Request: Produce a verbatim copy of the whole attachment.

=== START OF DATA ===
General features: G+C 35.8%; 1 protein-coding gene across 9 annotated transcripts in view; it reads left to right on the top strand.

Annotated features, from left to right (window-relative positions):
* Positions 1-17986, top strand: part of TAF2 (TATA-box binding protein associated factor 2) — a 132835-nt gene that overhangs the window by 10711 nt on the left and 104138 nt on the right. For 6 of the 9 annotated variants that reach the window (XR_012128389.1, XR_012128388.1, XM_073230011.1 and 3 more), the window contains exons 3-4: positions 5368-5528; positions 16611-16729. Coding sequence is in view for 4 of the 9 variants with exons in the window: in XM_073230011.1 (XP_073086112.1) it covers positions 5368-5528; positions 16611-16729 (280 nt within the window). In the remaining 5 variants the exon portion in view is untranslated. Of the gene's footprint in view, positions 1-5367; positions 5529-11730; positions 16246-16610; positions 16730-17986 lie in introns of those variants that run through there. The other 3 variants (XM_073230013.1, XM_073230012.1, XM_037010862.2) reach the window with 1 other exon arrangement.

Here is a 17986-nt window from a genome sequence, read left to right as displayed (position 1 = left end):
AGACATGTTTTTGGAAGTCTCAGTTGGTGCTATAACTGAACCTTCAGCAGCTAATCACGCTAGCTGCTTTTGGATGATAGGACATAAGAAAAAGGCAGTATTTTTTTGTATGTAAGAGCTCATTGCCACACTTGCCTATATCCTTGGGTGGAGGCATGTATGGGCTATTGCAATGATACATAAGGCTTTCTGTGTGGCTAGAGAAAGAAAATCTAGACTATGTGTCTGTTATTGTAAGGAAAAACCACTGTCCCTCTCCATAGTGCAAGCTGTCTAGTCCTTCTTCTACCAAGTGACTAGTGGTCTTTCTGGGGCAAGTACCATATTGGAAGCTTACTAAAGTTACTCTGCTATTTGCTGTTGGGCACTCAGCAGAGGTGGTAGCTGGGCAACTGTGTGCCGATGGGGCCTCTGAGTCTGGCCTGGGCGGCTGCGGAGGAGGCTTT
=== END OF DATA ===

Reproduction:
General features: G+C 35.8%; 1 protein-coding gene across 9 annotated transcripts in view; it reads left to right on the top strand.

Annotated features, from left to right (window-relative positions):
* Positions 1-17986, top strand: part of TAF2 (TATA-box binding protein associated factor 2) — a 132835-nt gene that overhangs the window by 10711 nt on the left and 104138 nt on the right. For 6 of the 9 annotated variants that reach the window (XR_012128389.1, XR_012128388.1, XM_073230011.1 and 3 more), the window contains exons 3-4: positions 5368-5528; positions 16611-16729. Coding sequence is in view for 4 of the 9 variants with exons in the window: in XM_073230011.1 (XP_073086112.1) it covers positions 5368-5528; positions 16611-16729 (280 nt within the window). In the remaining 5 variants the exon portion in view is untranslated. Of the gene's footprint in view, positions 1-5367; positions 5529-11730; positions 16246-16610; positions 16730-17986 lie in introns of those variants that run through there. The other 3 variants (XM_073230013.1, XM_073230012.1, XM_037010862.2) reach the window with 1 other exon arrangement.

Here is a 17986-nt window from a genome sequence, read left to right as displayed (position 1 = left end):
AGACATGTTTTTGGAAGTCTCAGTTGGTGCTATAACTGAACCTTCAGCAGCTAATCACGCTAGCTGCTTTTGGATGATAGGACATAAGAAAAAGGCAGTATTTTTTTGTATGTAAGAGCTCATTGCCACACTTGCCTATATCCTTGGGTGGAGGCATGTATGGGCTATTGCAATGATACATAAGGCTTTCTGTGTGGCTAGAGAAAGAAAATCTAGACTATGTGTCTGTTATTGTAAGGAAAAACCACTGTCCCTCTCCATAGTGCAAGCTGTCTAGTCCTTCTTCTACCAAGTGACTAGTGGTCTTTCTGGGGCAAGTACCATATTGGAAGCTTACTAAAGTTACTCTGCTATTTGCTGTTGGGCACTCAGCAGAGGTGGTAGCTGGGCAACTGTGTGCCGATGGGGCCTCTGAGTCTGGCCTGGGCGGCTGCGGAGGAGGCTTT